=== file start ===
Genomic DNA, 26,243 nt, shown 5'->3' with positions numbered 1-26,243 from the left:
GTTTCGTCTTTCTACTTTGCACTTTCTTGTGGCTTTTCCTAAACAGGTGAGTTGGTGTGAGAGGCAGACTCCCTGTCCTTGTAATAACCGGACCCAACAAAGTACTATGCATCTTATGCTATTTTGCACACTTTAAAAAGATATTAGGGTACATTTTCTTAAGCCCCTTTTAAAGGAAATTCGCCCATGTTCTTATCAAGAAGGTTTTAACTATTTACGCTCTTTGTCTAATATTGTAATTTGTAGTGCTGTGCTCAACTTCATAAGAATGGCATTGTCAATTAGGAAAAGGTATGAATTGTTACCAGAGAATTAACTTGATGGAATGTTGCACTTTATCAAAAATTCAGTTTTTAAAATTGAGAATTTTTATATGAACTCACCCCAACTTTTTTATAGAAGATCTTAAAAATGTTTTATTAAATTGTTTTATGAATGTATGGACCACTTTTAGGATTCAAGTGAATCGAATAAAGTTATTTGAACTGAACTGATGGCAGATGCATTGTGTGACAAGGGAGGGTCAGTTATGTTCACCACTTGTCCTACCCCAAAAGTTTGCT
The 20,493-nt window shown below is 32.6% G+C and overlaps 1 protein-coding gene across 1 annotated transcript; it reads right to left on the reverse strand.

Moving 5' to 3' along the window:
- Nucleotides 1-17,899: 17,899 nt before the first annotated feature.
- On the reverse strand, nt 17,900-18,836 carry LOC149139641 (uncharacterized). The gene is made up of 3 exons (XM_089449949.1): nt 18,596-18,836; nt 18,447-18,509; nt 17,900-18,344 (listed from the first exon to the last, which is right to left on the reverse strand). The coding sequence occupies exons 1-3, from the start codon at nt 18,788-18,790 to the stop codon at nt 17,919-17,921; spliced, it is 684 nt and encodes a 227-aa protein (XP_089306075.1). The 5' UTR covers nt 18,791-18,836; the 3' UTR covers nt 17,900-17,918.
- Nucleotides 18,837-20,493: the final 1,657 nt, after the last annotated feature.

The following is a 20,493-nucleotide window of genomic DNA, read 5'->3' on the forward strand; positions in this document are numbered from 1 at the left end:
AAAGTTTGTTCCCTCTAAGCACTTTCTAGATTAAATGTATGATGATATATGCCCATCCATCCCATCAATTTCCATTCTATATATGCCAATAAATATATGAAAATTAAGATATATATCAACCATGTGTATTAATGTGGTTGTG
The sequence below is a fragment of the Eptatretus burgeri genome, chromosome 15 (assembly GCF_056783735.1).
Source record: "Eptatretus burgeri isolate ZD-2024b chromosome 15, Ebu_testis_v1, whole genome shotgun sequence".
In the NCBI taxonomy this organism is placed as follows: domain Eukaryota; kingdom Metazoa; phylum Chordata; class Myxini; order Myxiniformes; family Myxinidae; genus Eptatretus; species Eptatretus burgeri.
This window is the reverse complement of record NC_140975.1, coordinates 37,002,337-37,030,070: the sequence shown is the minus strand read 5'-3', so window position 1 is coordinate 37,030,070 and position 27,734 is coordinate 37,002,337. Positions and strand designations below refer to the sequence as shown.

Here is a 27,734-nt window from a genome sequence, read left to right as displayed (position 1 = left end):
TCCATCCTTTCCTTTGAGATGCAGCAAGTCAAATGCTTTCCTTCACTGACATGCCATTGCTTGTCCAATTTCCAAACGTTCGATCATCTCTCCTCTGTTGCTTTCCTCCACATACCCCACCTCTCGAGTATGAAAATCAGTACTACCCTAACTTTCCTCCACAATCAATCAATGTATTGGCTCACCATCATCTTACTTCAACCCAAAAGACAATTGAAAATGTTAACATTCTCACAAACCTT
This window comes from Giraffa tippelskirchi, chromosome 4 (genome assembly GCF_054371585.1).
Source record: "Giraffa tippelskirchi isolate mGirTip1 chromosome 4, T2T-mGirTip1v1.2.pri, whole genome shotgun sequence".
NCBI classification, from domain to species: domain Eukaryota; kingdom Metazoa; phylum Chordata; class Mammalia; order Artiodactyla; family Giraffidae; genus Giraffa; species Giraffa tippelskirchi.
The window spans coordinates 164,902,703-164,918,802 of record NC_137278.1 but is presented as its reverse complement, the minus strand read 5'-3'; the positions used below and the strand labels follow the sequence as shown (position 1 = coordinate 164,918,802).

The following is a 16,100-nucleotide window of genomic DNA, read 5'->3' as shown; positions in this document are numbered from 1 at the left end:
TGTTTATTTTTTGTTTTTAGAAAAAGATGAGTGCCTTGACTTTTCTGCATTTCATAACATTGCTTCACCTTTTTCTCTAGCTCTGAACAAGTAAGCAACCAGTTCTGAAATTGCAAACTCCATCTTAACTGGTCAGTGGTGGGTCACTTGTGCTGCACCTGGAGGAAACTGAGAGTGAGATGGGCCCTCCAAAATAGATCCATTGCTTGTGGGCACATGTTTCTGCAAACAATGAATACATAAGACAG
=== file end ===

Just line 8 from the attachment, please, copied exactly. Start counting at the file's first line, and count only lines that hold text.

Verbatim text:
The following is a 20,493-nucleotide window of genomic DNA, read 5'->3' on the forward strand; positions in this document are numbered from 1 at the left end: